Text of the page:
All of that is useful to recap where the Flyers have been, not that anyone will forget, no matter how badly they may want to. But it’s also useful to set the stage for where the Flyers are now. They have a mix of decent to good players, with even a couple of great ones. We now know they have a vacancy behind the bench, and there are some pretty good coaches available to fill that void. Management is staying, but they know their approach needs to be different. And there is a tangible reward for these 82 games of misery; the No. 5 overall pick in the NHL Draft.

There are three very distinct paths the Flyers could follow after everything that happened in 2021-22. The easiest one to see is the path of least resistance. It’s also the most miserable one, of course; the Flyers simply stay bad for at least the next couple of seasons, never emerging from the NHL’s cellar until at least 2025.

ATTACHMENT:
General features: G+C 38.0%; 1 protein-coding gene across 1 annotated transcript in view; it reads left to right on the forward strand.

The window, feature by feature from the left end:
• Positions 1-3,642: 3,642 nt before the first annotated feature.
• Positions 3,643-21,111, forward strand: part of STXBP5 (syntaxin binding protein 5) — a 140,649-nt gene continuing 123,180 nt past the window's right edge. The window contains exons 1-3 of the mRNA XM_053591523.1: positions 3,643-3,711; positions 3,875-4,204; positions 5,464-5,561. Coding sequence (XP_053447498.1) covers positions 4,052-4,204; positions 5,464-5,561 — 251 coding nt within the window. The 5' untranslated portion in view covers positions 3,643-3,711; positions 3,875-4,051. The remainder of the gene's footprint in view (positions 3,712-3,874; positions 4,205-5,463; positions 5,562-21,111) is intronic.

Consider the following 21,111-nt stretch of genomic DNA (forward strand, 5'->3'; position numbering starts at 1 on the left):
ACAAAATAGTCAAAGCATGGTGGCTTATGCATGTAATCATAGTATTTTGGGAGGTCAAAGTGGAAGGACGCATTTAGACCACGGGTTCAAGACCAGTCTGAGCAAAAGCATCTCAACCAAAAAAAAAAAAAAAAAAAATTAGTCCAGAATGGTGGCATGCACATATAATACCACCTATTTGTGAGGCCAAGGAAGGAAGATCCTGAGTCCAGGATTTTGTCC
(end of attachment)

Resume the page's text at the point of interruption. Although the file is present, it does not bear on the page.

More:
Just because Chuck Fletcher and Dave Scott have committed to an “aggressive retool” doesn’t mean things can’t blow up in their faces. Exhibit A: the 2021-22 season. It was definitely possible to see a season where the Flyers didn’t make the playoffs back in October. However, a season this bad was never even supposed to be remotely possible after the moves Fletcher made and the base they were adding on to. Maybe the pride of Flyers culture prevents the Flyers from ever intentionally committing to a rebuild. But maybe a rebuild commits itself to them all the same.